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American Images of China, 1931-1949 - 96 edition

American Images of China, 1931-1949 (ISBN10: 0804736545; ISBN13: 9780804736541)
ISBN13: 978-0804736541
ISBN10: 0804736545

This edition has also been released as:
ISBN13: 978-0804725965
ISBN10: 0804725969

Summary: In the 1930's and 1940's, the prevalent American view of China was that of a friendly, democratic, and increasingly Christian state, in many ways akin to the United States. This view was fostered by a wide range of literary, political, and business leaders, including Pearl S. Buck, Franklin D. Roosevelt, Wendell Willkie, Joseph Stillwell, Claire Chennault, and most notably, the powerful publisher of Life and Time, Henry R. Luce. This book shows how the notion of the Chinese as aspiri
ng Americans helped shape American opinions and policies toward Asia for almost twenty years. This notion derived less from the reality of Chinese historical or cultural similarities than from a projection of American values and culture; in the American view, fueled by various political, economic, and religious interests, China was less a geographical entity than a symbol of American hopes and fears. One of the more important consequences was the idealization of China and the demonization of Japan.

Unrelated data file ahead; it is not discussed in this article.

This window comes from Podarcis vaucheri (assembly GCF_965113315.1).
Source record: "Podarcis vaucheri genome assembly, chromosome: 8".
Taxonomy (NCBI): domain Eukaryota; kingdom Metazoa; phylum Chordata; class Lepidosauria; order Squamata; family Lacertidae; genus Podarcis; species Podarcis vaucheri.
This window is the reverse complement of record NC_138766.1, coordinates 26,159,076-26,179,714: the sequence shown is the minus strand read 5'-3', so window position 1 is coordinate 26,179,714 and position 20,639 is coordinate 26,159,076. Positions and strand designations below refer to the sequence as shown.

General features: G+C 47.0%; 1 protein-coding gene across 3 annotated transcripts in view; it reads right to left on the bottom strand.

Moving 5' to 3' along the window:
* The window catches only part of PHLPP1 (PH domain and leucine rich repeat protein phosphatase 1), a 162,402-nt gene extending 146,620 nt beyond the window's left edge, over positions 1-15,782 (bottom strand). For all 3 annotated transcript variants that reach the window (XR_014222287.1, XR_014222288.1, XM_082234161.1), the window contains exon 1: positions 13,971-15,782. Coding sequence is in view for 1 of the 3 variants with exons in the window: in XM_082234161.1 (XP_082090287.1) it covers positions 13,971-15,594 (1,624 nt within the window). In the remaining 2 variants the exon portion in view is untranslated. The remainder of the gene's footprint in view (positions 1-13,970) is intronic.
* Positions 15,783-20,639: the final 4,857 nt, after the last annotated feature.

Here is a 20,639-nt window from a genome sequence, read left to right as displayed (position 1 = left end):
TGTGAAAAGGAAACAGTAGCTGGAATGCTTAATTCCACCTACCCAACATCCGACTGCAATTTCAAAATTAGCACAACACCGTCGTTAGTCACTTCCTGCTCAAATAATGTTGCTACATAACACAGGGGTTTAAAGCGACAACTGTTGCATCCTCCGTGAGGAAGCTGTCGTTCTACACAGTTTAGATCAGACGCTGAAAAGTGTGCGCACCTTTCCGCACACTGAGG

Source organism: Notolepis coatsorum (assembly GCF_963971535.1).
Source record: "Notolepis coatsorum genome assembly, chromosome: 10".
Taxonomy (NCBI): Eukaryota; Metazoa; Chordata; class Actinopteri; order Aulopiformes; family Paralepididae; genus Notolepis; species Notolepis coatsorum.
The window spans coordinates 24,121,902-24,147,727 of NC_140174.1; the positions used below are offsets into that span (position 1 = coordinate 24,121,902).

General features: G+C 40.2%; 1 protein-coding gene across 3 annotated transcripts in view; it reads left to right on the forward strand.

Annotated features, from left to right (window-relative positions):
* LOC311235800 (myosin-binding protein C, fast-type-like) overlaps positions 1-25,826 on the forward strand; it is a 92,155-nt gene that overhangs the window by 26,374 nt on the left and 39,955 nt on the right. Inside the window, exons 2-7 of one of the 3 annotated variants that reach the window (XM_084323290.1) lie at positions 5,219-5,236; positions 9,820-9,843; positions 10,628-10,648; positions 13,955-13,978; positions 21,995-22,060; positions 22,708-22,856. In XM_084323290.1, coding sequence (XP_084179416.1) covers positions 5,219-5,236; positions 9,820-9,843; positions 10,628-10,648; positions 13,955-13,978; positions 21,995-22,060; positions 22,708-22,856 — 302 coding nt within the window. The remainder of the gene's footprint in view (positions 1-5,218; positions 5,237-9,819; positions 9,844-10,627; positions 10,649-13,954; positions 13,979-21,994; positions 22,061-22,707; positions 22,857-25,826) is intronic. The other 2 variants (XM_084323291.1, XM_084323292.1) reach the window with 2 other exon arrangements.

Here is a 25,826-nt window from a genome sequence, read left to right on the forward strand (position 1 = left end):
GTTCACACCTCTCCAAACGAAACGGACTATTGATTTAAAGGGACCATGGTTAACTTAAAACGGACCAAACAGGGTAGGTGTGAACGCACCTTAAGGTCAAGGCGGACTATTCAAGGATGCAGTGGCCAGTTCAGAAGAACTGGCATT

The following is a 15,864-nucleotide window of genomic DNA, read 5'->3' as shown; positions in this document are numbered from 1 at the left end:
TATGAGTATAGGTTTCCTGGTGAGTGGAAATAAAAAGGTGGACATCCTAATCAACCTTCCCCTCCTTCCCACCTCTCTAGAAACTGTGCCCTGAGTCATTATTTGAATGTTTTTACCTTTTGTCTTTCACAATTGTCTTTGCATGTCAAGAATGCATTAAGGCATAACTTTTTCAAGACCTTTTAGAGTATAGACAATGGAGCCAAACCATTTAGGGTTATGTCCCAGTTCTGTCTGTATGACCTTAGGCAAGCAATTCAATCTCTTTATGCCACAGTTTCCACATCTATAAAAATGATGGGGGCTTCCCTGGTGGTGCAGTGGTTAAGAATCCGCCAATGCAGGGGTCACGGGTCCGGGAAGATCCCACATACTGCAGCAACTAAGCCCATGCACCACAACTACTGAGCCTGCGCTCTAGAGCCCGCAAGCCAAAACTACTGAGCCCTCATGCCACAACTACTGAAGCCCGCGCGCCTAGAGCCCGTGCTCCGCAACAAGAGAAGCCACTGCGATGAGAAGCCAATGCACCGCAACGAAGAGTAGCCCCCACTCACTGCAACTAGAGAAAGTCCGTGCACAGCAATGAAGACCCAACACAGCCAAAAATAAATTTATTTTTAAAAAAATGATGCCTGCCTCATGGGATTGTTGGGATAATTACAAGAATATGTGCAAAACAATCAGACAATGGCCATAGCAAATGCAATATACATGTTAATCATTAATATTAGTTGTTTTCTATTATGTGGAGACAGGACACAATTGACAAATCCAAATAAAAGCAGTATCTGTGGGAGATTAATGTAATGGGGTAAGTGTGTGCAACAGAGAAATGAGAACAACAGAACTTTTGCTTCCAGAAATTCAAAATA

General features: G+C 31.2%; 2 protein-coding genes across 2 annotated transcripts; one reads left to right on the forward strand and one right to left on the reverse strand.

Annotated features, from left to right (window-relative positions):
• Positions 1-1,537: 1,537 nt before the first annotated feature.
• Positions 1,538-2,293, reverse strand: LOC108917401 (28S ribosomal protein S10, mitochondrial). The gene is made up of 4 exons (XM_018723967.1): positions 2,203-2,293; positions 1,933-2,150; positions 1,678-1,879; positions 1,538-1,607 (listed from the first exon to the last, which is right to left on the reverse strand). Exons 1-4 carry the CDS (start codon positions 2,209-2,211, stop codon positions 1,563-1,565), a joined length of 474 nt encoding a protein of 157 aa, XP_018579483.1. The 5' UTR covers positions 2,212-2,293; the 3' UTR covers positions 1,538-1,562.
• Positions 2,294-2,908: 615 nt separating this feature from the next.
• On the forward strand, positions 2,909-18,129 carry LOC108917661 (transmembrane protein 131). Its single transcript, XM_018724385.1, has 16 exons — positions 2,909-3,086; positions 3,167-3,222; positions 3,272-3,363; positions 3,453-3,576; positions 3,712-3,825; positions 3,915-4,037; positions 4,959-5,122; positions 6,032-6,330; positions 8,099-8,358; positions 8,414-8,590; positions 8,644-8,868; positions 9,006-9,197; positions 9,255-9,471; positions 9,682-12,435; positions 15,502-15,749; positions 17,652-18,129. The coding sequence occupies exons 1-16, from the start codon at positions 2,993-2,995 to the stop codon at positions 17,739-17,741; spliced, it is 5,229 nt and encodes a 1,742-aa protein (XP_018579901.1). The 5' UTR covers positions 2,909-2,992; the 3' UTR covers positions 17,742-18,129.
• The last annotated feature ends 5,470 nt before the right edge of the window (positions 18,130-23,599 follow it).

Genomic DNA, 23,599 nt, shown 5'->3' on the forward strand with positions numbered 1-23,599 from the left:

...show more
Summary: In the 1930's and 1940's, the prevalent American view of China was that of a friendly, democratic, and increasingly Christian state, in many ways akin to the United States. This view was fostered by a wide range of literary, political, and business leaders, including Pearl S. Buck, Franklin D. Roosevelt, Wendell Willkie, Joseph Stillwell, Claire Chennault, and most notably, the powerful publisher of Life and Time, Henry R. Luce. This book shows how the notion of the Chinese as aspiring Americans helped shape American opinions and policies toward Asia for almost twenty years. This notion derived less from the reality of Chinese historical or cultural similarities than from a projection of American values and culture; in the American view, fueled by various political, economic, and religious interests, China was less a geographical entity than a symbol of American hopes and fears. One of the more important consequences was the idealization of China and the demonization of Japan. ...show less

Edition/Copyright: 96
Cover:
Publisher: Stanford University Press
Year Published: 1996
International: No

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